Phase 2: Supporting a peace deal

 

Meanwhile, over December and January, there was a step-up in the United States’ engagement on two other fronts, Iraq and Yemen, increasing its own stake in the Israel-Gaza war. On the one hand, the Iran-backed Islamic Resistance of Iraq (IRI) conducted over 150 attacks against US bases in Iraq (and Syria), eventually killing at least three US military personnel at the Jordan-Iraq border in the Tower-22 attack in January (the first significant loss of American military life in the region in recent years). On the other hand, the Houthis of Yemen disrupted international shipping in the Red Sea by attacking Israel-linked shipping (and other vessels) and by firing rockets directly at Israel.

The United States struck multiple Houthi bases in Yemen in January, as well as bases of the IRI in Iraq and Syria. Even as the limited deterrence value of these strikes has been acknowledged by Washington, the latter’s options are limited — it cannot risk a more conventional regional war and upset all gains made in the aftermath of the Abraham Accords. Moreover, Netanyahu’s repeated public denouncement of the two-state solution flies directly in the face of long-standing US policy on Israel and Palestine. Arguably, these factors have cumulatively pushed the White House more towards a peace deal and triggered Blinken’s increased involvement with negotiations.

How has US policy fared?

 

Between October and February, the US policy made calibrated shifts (while maintaining its largely pro-Israel character). However, its broader position in the Middle East has become more strained than it was before October 7, 2023. An earlier column had explained the deterioration in US-Iraq ties, given Iraq’s condemnation of US strikes on its soil as a response to the Tower-22 attack. Since then, as other Arab states like Egypt have expressed solidarity with Iraq, Washington itself has sought to re-engage Iraq on the future of the US military in the country; Iraq, unlike the US, has characterised these talks as discussions on a 'drawdown' on American military presence (a drawdown might or might not lead to the eventual withdrawal of US forces in Iraq, contingent on future agreements). On the other hand, while most Arab states have refused to join Washington’s limited anti-Houthi coalition in the Red Sea, recent surveys of Arab public opinion on the Gaza war reflect a steep increase in anti-Americanism.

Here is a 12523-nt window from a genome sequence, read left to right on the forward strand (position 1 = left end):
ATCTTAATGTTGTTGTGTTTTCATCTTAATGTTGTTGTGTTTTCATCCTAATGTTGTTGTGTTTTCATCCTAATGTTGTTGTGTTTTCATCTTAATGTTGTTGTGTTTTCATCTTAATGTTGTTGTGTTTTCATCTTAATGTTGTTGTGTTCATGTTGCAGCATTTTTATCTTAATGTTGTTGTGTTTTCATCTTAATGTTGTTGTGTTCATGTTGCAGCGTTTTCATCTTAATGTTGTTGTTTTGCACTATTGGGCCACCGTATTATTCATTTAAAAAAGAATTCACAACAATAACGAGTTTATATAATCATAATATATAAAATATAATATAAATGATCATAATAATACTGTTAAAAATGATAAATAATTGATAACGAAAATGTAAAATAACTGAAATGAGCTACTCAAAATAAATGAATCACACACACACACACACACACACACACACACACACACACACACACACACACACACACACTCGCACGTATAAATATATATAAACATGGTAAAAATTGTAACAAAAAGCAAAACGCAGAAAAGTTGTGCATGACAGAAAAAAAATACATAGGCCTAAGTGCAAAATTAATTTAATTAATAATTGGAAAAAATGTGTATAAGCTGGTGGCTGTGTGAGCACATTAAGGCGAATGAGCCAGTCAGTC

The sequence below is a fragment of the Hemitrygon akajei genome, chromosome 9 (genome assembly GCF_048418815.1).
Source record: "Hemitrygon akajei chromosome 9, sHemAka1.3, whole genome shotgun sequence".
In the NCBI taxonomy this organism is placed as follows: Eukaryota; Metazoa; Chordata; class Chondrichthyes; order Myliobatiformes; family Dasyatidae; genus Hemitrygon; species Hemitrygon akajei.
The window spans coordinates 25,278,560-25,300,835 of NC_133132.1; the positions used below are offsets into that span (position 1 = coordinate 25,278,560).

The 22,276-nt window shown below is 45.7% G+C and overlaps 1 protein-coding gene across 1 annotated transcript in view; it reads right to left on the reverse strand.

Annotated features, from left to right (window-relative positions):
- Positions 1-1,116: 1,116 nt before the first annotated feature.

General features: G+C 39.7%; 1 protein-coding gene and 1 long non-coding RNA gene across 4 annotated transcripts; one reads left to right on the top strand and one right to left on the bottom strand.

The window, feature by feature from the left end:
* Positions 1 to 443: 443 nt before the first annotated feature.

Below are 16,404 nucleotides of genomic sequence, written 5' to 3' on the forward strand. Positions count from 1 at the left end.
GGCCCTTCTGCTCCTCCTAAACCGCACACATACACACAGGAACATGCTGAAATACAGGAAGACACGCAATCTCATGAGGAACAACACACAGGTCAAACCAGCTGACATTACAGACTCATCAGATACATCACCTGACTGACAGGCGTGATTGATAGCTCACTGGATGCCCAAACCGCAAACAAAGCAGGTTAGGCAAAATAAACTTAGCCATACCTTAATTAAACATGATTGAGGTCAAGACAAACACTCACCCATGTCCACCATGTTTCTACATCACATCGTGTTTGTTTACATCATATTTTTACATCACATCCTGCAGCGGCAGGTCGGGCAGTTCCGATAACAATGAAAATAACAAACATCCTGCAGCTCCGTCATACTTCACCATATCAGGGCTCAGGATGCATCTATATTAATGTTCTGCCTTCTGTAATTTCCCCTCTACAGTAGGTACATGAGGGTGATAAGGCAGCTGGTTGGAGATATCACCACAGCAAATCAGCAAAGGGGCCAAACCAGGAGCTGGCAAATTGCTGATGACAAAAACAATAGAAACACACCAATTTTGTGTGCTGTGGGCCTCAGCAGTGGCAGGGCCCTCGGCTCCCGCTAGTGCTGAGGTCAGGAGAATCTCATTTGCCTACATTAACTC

The winner

 

Notwithstanding the limited effects of these developments, it is evident that the state which has been able to exploit the crisis more to its advantage is Iran. While it cinched a series of normalisation agreements with old rivals (Saudi Arabia on March 10, 2023, and then Sudan on October 9, 2023), its proxies have acted completely in line with Iranian interests, even as these groups enjoy some degree of autonomy from Tehran. On January 17, Iran’s foreign minister categorically stated that “if the genocide in Gaza stops, then it will lead to the end of other crises and attacks in the region”.

The language is the same as used by leaders of the non-state groups involved — Hezbollah chief Hassan Nasrallah made a similar assertion a few days prior. Hence, even as the United States itself is being increasingly forced to add qualifications to its support for Israel (with the death toll in Gaza closing in on 30,000), Iran’s space to increase its regional heft has only risen. As Giorgio Cafiero of Gulf State Analytics recently put it, “This is not the chaos that the Iranians necessarily create (in the Middle East), but Tehran is skilled at taking advantage of it”.

Bashir Ali Abbas is a research associate at the Council for Strategic and Defense Research, New Delhi, and a South Asia Visiting Fellow at the Stimson Center, Washington DC. The views expressed are personal.